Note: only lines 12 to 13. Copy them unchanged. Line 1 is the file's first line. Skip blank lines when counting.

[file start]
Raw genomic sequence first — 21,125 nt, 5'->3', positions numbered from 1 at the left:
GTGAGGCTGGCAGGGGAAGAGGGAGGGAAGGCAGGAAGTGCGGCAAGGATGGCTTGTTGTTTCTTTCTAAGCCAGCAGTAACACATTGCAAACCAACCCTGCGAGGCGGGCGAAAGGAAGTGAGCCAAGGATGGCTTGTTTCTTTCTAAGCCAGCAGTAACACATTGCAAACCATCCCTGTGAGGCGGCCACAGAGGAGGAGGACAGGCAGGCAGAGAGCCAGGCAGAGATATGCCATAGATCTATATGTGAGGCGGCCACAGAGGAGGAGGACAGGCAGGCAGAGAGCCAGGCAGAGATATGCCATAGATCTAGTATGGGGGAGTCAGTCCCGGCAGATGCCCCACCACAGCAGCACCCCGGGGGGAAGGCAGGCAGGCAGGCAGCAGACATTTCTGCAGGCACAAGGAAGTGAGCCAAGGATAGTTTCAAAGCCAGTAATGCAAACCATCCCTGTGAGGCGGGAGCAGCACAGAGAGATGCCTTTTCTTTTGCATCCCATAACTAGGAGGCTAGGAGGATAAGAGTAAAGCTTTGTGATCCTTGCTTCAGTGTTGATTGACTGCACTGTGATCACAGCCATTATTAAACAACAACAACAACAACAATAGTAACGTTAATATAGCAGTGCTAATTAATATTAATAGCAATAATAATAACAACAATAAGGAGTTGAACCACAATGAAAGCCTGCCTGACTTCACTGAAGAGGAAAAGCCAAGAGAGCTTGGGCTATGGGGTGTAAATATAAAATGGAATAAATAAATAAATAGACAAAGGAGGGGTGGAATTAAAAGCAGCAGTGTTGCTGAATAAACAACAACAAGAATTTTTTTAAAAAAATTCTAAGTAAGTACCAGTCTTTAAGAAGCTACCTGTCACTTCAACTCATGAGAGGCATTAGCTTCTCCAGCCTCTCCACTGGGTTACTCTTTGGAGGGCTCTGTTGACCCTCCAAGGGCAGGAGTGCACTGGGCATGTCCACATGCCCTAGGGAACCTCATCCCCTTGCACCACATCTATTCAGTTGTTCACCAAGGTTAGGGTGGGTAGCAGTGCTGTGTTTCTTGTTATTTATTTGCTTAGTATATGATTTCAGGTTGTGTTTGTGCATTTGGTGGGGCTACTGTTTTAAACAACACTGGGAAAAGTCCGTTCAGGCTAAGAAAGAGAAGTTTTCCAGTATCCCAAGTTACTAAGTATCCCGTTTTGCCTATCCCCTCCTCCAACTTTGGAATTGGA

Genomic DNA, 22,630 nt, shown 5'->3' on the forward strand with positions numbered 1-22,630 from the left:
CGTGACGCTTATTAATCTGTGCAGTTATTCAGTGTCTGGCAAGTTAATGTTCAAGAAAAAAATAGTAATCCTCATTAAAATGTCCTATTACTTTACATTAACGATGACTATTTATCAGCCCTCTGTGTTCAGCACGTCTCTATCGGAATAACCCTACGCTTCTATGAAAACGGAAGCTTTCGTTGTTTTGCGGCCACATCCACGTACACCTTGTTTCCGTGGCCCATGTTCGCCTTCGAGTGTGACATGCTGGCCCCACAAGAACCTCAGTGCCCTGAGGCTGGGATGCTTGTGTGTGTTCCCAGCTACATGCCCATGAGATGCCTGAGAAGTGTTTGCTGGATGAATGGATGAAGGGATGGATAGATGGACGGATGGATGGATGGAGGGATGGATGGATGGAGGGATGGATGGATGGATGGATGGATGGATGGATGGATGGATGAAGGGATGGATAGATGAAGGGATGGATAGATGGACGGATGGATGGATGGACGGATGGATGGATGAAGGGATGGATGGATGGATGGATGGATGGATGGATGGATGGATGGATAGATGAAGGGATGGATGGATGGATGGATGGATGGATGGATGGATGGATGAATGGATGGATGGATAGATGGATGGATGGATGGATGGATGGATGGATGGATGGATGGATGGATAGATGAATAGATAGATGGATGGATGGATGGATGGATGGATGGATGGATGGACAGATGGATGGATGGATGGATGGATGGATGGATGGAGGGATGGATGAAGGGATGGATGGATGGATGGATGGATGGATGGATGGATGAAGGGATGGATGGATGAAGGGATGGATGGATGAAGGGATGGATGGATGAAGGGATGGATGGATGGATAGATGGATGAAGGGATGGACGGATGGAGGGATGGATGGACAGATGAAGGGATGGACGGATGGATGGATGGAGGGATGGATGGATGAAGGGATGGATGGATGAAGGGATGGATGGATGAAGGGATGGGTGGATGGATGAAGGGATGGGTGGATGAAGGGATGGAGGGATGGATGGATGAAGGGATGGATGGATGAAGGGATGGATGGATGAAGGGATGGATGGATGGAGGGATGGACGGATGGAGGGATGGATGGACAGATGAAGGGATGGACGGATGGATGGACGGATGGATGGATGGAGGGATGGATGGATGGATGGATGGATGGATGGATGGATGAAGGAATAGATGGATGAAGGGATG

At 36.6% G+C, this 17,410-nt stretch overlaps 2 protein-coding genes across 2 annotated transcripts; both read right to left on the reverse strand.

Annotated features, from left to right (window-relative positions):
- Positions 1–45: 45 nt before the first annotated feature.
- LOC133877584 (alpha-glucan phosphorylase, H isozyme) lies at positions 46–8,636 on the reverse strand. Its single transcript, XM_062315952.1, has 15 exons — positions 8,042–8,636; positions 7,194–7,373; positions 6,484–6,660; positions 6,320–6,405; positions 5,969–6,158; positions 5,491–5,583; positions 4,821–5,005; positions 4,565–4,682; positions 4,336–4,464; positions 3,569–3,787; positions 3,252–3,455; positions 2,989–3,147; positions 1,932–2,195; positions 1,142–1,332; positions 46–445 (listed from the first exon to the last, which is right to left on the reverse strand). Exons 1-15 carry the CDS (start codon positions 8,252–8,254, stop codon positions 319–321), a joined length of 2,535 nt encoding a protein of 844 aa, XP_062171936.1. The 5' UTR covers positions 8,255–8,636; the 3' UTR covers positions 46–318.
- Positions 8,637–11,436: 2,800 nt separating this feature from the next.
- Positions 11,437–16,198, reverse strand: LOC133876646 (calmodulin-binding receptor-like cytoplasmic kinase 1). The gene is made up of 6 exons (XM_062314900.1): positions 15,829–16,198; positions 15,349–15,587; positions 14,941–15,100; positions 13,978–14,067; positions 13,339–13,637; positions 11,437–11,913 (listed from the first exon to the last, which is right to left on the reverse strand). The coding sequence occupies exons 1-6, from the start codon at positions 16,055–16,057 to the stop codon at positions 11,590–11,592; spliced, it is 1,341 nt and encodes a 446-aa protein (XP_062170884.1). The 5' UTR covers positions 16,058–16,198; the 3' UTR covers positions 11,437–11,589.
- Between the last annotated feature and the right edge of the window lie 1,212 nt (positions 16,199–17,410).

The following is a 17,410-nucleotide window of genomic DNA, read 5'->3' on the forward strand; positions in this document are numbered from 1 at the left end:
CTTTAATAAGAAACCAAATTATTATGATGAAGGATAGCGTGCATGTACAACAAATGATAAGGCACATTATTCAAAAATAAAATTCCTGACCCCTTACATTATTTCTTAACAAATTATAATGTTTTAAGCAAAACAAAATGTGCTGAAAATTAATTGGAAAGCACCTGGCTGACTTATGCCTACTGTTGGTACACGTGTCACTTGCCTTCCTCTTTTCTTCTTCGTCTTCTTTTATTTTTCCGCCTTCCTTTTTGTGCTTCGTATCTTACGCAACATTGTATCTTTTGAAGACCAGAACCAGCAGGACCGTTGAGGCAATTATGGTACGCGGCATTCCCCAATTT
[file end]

The following is a 17,410-nucleotide window of genomic DNA, read 5'->3' on the forward strand; positions in this document are numbered from 1 at the left end:
CTTTAATAAGAAACCAAATTATTATGATGAAGGATAGCGTGCATGTACAACAAATGATAAGGCACATTATTCAAAAATAAAATTCCTGACCCCTTACATTATTTCTTAACAAATTATAATGTTTTAAGCAAAACAAAATGTGCTGAAAATTAATTGGAAAGCACCTGGCTGACTTATGCCTACTGTTGGTACACGTGTCACTTGCCTTCCTCTTTTCTTCTTCGTCTTCTTTTATTTTTCCGCCTTCCTTTTTGTGCTTCGTATCTTACGCAACATTGTATCTTTTGAAGACCAGAACCAGCAGGACCGTTGAGGCAATTATGGTACGCGGCATTCCCCAATTT